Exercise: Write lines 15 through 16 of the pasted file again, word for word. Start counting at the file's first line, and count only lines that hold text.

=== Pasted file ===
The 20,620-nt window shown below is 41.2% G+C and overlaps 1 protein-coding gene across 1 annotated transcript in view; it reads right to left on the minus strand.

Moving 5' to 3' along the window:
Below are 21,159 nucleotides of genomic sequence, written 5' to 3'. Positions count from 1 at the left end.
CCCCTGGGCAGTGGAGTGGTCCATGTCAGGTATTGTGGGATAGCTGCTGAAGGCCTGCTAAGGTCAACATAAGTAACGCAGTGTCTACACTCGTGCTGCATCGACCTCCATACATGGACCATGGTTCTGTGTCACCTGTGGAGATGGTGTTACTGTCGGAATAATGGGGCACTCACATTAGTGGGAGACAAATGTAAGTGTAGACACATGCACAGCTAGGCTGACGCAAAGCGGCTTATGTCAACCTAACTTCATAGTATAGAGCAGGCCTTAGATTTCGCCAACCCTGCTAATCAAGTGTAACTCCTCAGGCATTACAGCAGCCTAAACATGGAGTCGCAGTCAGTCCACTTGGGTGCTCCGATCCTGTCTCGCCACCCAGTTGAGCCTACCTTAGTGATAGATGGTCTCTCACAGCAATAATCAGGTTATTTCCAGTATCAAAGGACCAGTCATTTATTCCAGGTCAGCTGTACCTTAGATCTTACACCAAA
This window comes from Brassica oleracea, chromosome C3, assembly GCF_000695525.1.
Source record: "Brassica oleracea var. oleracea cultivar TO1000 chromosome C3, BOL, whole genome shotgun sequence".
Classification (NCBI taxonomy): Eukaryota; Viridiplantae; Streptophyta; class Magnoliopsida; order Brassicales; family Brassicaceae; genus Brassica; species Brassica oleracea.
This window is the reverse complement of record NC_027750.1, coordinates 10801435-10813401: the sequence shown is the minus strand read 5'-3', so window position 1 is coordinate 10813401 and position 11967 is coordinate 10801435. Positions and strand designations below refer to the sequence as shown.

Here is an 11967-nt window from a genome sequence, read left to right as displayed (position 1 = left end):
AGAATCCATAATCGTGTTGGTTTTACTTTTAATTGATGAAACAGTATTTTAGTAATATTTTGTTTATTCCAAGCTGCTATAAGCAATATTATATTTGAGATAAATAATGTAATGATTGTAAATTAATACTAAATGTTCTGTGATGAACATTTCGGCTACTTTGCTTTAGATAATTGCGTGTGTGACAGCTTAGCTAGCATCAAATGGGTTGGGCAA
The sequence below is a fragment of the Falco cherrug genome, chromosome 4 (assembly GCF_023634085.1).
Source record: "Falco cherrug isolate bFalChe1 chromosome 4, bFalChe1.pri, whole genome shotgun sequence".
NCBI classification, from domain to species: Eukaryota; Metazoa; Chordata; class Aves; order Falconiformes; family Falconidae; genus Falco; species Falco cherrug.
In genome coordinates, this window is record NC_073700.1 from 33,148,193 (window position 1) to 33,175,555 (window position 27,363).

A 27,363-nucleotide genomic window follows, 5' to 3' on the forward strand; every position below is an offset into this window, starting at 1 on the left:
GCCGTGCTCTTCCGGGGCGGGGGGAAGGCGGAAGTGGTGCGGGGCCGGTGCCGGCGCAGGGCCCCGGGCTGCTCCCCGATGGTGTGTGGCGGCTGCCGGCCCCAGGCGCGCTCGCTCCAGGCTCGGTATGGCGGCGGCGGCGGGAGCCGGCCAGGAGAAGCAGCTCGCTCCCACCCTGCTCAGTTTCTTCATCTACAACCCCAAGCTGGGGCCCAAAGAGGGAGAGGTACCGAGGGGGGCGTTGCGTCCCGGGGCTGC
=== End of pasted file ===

A 27,363-nucleotide genomic window follows, 5' to 3' on the forward strand; every position below is an offset into this window, starting at 1 on the left:
GCCGTGCTCTTCCGGGGCGGGGGGAAGGCGGAAGTGGTGCGGGGCCGGTGCCGGCGCAGGGCCCCGGGCTGCTCCCCGATGGTGTGTGGCGGCTGCCGGCCCCAGGCGCGCTCGCTCCAGGCTCGGTATGGCGGCGGCGGCGGGAGCCGGCCAGGAGAAGCAGCTCGCTCCCACCCTGCTCAGTTTCTTCATCTACAACCCCAAGCTGGGGCCCAAAGAGGGAGAGGTACCGAGGGGGGCGTTGCGTCCCGGGGCTGC